On a moonlit night My father would park the car at the Clifton beach, I would look out at the lighted dome of The Saint’s Mazaar on a hill on the right and we would go down the steps to the water which would come and lap at the edge of the mazaar……never encroaching any further even in a storm. I would think to myself: One day I will go inside that building…..
It is the month of monsoons and I am once again in Karachi after so long and yet it seems like I never left. Temperature and feelings can never be measured by degrees. A Karachi summer is the same as always, hot, humid and unrelentless in dissolving all fakeness be it be makeup or a fake temperament. It unveils the real human within just like heat melts butter to reveal its real essence, Karachi unveils the inner strength of people in its humid heat and when they are naked in the heat all makeup gone, the sea breeze blows on the face of their naked skin, revealing their true features.
I enter the revolving door, to the entire building complex which comprises of the Mazaar of The Saint HAZRAT ABDULLAH SHAH GHAZI the place where the “langar” ( free food distribution) is held, and the mosque.
I give my shoes to the man in the shoe shed, he hands me a number it says 35 on a crudely cut hardboard and he carefully places my shoe with the matching number in the shoerack with multiple open pigeon holes to hold the shoes of the weary and the needy. I move towards the stairs which lead up to the mazaar, on my right the mosque stands with its dome and on my left is the place where the Langar is held, the entrace is tiled with blue and white tiles reminiscent of ones from Multan. More on that later.
Today the Karachi sun seems more intense than what I remember, or my skin may have forgotten what it feels like to be in a natural environment. The sea breeze seems to have taken a deep breath and become still.
It is after Dhuhr and I feel the sweat pour down my back, the intensity of the sun has transformed my skin to a heating pad. I start the ascent, all my touristy intentions of going where I have never been able to go before begin to fall like old skin, flake by flake. I can see the dome of the mosque on the right and memories of the dome and the stairs leading down to the beach with the glistening black sand rise and take over.
Nothing has changed yet everything has changed. The sea has receded or the land has been reclaimed for beach front high rises. I am not sure but it no longer touches the feet of the saints last resting place. Perhaps it has been barred from doing so by rich investors who want a view of the sea from their balcony or it has respectfully withdrawn leaving space around the domed building of the Saint for people to arrive and leave without the waves lapping at their feet.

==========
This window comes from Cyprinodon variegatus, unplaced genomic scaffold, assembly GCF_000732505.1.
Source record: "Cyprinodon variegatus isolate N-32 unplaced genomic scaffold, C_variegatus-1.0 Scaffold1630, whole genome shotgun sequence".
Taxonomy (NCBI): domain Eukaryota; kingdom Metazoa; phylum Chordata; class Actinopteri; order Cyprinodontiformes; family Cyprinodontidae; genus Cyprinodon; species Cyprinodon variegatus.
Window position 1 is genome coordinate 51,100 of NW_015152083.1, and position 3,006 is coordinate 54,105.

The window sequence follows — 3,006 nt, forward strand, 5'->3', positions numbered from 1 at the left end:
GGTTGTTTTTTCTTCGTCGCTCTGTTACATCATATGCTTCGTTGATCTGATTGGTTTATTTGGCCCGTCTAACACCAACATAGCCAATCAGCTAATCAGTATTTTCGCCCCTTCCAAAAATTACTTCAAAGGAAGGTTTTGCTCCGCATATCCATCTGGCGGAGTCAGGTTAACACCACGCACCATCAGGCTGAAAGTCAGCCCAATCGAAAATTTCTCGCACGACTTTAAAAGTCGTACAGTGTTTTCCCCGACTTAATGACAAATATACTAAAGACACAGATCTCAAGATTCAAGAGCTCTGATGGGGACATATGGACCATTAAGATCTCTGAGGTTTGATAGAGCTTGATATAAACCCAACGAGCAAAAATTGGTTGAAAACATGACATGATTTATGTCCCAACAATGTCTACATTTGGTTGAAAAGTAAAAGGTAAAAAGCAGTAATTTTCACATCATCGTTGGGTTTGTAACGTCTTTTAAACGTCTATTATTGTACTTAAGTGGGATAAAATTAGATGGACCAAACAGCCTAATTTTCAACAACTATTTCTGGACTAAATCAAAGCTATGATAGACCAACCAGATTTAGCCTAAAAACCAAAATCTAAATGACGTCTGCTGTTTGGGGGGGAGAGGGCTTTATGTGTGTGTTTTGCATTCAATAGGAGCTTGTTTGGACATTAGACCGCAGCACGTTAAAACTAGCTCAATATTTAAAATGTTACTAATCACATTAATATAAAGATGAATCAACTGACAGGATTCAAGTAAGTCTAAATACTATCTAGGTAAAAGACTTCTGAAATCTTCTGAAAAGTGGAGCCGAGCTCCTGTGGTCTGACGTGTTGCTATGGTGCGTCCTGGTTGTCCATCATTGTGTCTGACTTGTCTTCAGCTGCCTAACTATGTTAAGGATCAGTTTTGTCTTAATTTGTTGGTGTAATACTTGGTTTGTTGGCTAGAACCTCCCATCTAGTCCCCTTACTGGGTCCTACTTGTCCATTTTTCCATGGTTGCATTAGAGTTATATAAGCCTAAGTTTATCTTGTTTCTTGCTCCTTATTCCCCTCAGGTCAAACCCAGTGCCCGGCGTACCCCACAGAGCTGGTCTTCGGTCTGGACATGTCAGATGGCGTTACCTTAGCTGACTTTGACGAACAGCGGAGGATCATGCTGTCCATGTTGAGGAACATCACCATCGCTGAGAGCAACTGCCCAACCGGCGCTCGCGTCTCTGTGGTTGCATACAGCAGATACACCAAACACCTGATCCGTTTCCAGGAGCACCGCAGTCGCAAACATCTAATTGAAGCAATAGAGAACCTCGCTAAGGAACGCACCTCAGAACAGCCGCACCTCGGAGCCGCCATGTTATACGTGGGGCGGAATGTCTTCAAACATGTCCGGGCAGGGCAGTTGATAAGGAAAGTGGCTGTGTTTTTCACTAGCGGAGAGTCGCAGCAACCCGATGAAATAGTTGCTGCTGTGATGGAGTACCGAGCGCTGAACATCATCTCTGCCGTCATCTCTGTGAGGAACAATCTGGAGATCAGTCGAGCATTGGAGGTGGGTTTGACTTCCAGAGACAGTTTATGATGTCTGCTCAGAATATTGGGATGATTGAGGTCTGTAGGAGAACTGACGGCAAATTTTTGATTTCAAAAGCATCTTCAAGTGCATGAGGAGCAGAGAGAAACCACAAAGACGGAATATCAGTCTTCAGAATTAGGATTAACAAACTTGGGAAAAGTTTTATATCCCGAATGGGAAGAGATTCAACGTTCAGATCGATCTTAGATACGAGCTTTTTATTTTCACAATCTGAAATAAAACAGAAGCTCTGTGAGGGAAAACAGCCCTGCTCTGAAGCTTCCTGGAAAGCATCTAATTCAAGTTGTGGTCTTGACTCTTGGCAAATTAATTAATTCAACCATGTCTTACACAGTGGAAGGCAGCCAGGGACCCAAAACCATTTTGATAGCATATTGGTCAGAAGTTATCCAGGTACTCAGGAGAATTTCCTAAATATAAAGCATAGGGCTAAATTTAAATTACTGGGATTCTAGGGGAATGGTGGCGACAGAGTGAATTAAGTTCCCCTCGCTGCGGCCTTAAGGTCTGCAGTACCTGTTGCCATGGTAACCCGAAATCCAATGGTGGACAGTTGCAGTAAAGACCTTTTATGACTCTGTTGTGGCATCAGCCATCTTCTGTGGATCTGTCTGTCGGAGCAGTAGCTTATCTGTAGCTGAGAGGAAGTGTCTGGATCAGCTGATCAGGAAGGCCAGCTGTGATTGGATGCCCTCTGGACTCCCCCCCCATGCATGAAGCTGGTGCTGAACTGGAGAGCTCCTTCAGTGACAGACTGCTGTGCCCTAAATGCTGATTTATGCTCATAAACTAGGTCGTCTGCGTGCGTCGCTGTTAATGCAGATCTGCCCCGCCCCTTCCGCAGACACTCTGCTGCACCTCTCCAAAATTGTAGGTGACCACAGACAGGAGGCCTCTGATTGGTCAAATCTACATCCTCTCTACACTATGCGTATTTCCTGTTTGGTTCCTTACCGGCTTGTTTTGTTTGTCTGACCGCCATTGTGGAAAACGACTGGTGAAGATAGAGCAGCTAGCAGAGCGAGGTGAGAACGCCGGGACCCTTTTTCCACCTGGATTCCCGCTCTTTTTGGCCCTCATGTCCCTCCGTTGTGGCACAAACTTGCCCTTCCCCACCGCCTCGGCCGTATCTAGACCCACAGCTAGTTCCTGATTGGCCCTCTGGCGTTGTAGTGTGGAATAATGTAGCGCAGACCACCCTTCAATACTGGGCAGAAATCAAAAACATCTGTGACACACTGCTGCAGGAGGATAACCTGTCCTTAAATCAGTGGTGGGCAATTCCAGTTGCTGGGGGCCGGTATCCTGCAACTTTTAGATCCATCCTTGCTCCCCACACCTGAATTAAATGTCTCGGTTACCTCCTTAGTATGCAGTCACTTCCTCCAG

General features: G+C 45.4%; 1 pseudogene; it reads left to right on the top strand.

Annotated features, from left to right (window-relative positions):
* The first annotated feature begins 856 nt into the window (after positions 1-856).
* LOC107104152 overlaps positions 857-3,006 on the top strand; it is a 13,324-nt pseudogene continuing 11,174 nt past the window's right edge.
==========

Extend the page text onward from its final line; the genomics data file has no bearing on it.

The stairs leading to the Saints tomb are made of the classic Karachi marble chip, where chips of different colored marble mostly black and white are mixed with cement and spread on a concrete floor and later buffed to a shiny surface which exposes the glint of the marble in the grey background of the cement. The stairs feel cool to my feet. Gaunt sindhi women with worn hands and wiry bodies, holding their head high like crowned queens, their heads and front covered with large colorful printed dupattas are ahead of me. They climb with a purpose of getting to their destination.
Half way up I am out of breath, I stop at the landing and look to the right at the green flags fluttering in the sea breeze which has decided to come caress me and all those headed to The Saint’s last resting place.
I start my ascent again and reach a large open room, and a feeling of peace, quiet and Sakina steals into me. I feel like I should be doing something but I am rooted at the entrance. On the left side some of the women are standing in the back ground. In front of me is a simple humble tomb, with a marble headstone and a low marble railing. No one pays any attention to me beung rooted to the spot. There is quiet in the room, a hushed silence of being in front of a much respected, honorable presence. Each person seems focused on what their need is, paying little attention to the other except to give way to another to also approach the tomb.
As I stand there I feel the pity and the empathy from my fellow women touching me in waves of tenderness. It is as if they know the depths of my neediness, sorrow, and my multiple losses. Even though my dress and my demeanor is so different from theirs, we are bonded as sisters in need. They do not speak my language and I don’t speak theirs. There is no need. the waves of silence only interrupted by the hum of the Quran recitation are enough language to bridge our sisterhood.
They step back to give me space, closer to the marble railing. I touch the petals, the scent of the Pakistan red rose fills my senses, and their softness sits on my outstretched hand like a touch of love. The fragrance fills the room, yet it is not heady like a rose perfume but subtle, sacred, fresh and pure. what do I pray here besides Surah Fatiha? My mind goes blank, similar to the sensation I had when I had been pushed against the door of the Kaaba. As I stand there my mind is a total blank.